No more. Baby boomers were the first generation of Americans who were encouraged to manage their own retirement savings with 401(k)s and similar vehicles. Many made investing mistakes, didn’t sock enough away or waited too long to start.
• Median personal income of Americans 55 through 69 leveled off after 2000—for the first time since data became available in 1950—according to an analysis of census data done for the Journal by the Urban Institute, a nonprofit research organization that has published research advocating for more government funding for long-term care. Median income for people 25 through 54 is below its 2000 peak, but has edged up in recent years, and younger workers have more time to adjust retirement-savings strategies.
• Households with 401(k) investments and at least one worker aged 55 through 64 had a median $135,000 in tax-advantaged retirement accounts as of 2016, according to the latest calculations from Boston College’s center. For a couple aged 62 and 65 who retire today, that would produce about $600 a month in annuity income for life, the center says.
• The percentage of families with any debt headed by people 55 or older has risen steadily for more than two decades, to 68% in 2016 from 54% in 1992, according to the Employee Benefit Research Institute, a nonpartisan public-policy research nonprofit.
• Americans aged 60 through 69 had about $2 trillion in debt in 2017, an 11% increase per capita from 2004, according to New York Federal Reserve data adjusted for inflation. They had $168 billion in outstanding car loans in 2017, 25% more per capita than in 2004. They had more than six times as much student-loan debt in 2017 than they did in 2004, Fed data show.
A combination of economic and demographic forces have left older Americans with bigger bills and less money to pay them.
Tempted by a prolonged era of low interest rates, boomers piled on debt to cope with rising home, health-care and college costs. Interest-rate declines hurt their security blankets. Lower earnings on bonds prompted many insurance firms to increase premiums for the universal-life and long-term-care insurance many Americans bought to help pay expenses. Some public-sector workers are living with uncertainty as cash-strapped governments consider pension cuts.
Gains in life expectancy, combined with the soaring price of education, have left people in their 50s and 60s supporting adult children and older relatives. Some are likely to have to rely on professional caregivers, who are in short supply and are more expensive than informal arrangements of the past.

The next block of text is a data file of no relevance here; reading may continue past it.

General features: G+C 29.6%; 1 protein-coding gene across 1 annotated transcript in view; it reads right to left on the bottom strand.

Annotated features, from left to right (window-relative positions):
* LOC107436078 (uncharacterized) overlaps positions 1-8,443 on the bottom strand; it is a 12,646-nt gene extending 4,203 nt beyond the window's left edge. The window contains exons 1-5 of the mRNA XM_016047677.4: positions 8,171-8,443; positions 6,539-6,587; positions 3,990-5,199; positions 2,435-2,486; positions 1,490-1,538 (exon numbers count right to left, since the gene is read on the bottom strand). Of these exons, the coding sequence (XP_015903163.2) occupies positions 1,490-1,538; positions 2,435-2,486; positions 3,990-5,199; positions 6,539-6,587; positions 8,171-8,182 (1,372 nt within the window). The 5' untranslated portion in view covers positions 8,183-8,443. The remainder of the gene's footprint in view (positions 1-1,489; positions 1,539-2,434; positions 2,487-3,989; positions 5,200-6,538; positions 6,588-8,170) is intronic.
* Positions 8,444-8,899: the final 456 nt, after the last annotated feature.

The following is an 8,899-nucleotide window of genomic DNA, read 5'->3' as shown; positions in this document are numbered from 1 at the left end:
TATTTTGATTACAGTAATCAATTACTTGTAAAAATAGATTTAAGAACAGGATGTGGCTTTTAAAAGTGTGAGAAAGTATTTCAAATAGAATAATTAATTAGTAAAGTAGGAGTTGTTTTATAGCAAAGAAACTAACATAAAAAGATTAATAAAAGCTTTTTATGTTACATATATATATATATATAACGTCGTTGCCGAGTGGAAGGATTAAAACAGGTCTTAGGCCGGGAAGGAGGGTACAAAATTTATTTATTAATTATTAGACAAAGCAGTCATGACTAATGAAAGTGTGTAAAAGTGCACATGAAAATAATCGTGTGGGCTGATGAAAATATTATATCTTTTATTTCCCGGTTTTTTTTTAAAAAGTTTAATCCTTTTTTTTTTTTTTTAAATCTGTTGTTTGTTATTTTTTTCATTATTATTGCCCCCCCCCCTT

Then there are health-care costs. Since 1999, average worker contributions toward individual health-insurance premiums have risen 281%, to $1,213, during a period of 47% inflation, according to the nonprofit Kaiser Family Foundation. Nearly half of 1,518 workers surveyed last June by the Employee Benefit Research Institute said their health-care costs increased over the prior year, causing more than a quarter to cut back on retirement savings, and nearly half to reduce other savings.
Only a quarter of large firms offer retiree medical insurance, which typically covers retirees before they become eligible for Medicare, down from 40% in 1999, according to Kaiser. More money is coming out of people’s Social Security checks to pay for Medicare premiums and costs that the federal program doesn’t cover, Kaiser says. Medical spending accounted for 41% of the average $1,115 monthly Social Security benefit in 2013, and the percentage has likely risen since, it says.
Unexpected health costs have taken a toll on Sharon Kabel, 66, of East Aurora, N.Y. She already had trouble making ends meet after a yarn shop she owned for about 15 years failed in 2017. Then she suffered a heart attack this year.
In the store’s heyday, she employed three part-time workers. On Friday evenings, customers gathered to knit over cookies and wine. “I was like a bartender. People would come in and tell me about their children and their problems,” she says. Many customers eventually defected to the internet.
Her Social Security check is barely enough to cover the $800 monthly mortgage on the house she bought after a divorce settlement 11 years ago. She brings in another $800 a month cleaning houses, baby-sitting, walking dogs and selling yarn stored in her basement, she says. She grows vegetables and cans them for the winter.
She just started working three days a week at a garden center, a job she says will last until winter. “I live frugally. I don’t get my hair cut or go on vacations, and I drive a 12-year-old car.”
After a hospitalization, Ms. Kabel relied on friends and relatives for help. Some brought food and gift cards. Because Ms. Kabel skipped a Part D drug plan when she signed up for Medicare last year, one of her five children paid the $173 monthly cost of one prescription, she says. Another paid a $350 heating bill.
She has since secured drug coverage but owes $10,000 in credit-card debt. As a shop owner, she never earned enough to set up a tax-advantaged retirement plan.
For many Americans facing a less secure retirement than their parents, the biggest reason is the shift from pensions to 401(k)-type plans.